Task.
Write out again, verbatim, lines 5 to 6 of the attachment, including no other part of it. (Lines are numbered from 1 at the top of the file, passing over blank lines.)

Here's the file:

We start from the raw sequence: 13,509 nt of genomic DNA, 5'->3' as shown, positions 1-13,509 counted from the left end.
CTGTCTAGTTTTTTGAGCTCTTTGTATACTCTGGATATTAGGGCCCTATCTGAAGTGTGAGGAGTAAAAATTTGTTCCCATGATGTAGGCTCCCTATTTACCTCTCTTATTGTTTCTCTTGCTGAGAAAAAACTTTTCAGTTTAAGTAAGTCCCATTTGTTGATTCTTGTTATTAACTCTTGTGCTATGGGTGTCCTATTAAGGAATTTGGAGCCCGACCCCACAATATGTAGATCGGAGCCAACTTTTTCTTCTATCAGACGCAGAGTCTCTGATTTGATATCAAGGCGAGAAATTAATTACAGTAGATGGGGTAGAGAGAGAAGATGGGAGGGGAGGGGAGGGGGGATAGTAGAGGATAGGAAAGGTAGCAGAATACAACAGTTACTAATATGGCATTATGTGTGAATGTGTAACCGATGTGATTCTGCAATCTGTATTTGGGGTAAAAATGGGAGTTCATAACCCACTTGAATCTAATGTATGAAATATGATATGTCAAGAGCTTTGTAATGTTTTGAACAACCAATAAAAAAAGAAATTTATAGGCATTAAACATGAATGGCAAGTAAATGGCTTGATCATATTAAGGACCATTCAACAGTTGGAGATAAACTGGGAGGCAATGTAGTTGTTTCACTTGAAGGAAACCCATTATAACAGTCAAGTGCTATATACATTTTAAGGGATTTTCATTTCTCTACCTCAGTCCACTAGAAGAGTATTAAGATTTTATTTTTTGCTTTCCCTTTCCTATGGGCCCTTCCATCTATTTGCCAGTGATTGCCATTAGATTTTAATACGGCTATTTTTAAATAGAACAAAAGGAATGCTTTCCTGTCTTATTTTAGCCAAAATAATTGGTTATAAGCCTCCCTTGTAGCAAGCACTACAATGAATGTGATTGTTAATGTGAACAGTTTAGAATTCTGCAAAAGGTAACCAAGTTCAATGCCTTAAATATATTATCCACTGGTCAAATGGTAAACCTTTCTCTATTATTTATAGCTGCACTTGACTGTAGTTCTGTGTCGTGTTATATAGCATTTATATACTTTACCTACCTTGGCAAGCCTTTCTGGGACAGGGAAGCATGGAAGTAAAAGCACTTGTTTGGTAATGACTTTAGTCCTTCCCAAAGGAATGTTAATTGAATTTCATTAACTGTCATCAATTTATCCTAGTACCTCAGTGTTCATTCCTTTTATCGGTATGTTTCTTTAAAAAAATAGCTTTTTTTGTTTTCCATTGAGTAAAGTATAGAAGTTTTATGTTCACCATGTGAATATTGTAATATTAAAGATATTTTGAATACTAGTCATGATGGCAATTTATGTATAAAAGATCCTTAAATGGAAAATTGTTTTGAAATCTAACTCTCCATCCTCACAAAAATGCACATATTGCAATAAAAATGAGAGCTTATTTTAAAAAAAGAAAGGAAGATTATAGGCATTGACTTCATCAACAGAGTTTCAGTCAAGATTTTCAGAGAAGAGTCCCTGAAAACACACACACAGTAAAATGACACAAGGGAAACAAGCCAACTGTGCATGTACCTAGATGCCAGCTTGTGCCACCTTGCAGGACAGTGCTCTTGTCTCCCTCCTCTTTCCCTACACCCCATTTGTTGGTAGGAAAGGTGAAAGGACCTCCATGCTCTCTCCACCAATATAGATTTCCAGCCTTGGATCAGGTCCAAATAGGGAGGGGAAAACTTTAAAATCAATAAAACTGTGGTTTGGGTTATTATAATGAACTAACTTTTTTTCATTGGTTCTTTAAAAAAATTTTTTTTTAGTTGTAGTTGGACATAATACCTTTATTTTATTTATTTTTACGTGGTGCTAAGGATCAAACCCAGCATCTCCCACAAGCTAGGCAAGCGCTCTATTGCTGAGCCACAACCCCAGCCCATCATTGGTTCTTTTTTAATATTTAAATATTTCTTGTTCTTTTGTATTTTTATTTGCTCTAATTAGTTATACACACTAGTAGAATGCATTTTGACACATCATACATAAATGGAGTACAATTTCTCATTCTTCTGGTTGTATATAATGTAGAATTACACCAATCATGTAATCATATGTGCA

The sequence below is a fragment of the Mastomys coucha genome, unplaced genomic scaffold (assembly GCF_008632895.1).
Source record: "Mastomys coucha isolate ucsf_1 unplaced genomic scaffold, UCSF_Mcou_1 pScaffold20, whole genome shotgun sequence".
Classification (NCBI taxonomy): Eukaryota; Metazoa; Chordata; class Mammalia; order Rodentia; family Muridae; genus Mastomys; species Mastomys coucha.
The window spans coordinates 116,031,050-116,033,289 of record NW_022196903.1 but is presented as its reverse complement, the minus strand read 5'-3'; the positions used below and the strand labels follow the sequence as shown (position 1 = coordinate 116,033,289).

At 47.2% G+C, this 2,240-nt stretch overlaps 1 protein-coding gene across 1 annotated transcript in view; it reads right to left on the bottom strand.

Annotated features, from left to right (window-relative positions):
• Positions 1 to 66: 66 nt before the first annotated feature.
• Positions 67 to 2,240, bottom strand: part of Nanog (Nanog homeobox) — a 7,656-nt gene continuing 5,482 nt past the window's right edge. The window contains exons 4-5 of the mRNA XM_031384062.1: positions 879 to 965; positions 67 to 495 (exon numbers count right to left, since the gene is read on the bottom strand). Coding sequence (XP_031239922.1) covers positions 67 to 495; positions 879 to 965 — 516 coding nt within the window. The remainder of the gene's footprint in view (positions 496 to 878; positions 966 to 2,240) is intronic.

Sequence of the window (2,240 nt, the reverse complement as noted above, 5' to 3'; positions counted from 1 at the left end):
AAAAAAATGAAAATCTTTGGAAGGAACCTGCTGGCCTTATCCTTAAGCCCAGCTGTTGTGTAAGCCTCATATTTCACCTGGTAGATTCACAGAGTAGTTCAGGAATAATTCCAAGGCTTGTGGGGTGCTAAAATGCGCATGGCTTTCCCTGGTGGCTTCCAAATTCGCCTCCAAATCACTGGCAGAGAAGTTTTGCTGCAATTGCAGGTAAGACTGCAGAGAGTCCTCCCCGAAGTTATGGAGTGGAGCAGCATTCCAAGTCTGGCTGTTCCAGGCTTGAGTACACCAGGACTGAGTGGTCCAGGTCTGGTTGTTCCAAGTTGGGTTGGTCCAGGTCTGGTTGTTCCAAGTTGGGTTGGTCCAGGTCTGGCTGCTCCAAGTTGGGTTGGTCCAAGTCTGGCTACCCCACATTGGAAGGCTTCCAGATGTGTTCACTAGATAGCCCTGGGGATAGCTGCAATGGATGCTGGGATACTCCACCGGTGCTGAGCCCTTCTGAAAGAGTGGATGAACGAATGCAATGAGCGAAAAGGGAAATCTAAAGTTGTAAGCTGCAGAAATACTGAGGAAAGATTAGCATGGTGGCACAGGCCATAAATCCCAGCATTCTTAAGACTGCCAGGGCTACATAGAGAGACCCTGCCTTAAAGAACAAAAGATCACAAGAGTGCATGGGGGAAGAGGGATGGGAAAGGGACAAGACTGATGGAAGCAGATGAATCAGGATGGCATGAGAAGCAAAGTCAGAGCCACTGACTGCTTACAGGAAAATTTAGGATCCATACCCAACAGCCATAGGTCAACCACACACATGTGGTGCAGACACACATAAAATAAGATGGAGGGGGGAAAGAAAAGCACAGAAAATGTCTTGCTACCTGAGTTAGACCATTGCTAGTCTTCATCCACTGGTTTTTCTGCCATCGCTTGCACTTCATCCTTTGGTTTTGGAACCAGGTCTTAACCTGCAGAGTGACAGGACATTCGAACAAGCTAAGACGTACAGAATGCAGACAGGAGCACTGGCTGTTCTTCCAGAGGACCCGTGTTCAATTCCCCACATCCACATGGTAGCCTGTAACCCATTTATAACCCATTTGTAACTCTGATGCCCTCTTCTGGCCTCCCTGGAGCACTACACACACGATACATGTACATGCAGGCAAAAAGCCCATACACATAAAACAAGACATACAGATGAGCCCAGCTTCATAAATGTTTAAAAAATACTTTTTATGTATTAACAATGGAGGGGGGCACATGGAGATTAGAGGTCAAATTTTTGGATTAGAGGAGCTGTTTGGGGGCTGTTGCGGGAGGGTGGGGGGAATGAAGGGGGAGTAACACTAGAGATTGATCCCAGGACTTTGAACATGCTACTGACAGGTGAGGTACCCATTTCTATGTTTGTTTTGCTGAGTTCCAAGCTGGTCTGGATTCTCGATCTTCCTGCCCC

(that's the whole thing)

Classification (NCBI taxonomy): Eukaryota; Metazoa; Chordata; class Mammalia; order Rodentia; family Muridae; genus Mastomys; species Mastomys coucha.
The window spans coordinates 116,031,050-116,033,289 of record NW_022196903.1 but is presented as its reverse complement, the minus strand read 5'-3'; the positions used below and the strand labels follow the sequence as shown (position 1 = coordinate 116,033,289).